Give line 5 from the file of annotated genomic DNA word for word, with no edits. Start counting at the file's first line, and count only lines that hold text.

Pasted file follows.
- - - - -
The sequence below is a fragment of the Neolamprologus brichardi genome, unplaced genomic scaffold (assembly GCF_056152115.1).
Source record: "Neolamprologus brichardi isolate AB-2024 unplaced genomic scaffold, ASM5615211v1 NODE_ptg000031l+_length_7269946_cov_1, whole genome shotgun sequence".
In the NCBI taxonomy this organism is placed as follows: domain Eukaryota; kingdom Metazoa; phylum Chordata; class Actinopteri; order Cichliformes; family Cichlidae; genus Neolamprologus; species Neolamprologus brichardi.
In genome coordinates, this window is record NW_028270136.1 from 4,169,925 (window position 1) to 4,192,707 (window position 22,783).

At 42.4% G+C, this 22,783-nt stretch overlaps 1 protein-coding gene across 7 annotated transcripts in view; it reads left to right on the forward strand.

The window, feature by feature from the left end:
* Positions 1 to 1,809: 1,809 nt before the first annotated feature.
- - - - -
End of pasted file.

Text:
At 42.4% G+C, this 22,783-nt stretch overlaps 1 protein-coding gene across 7 annotated transcripts in view; it reads left to right on the forward strand.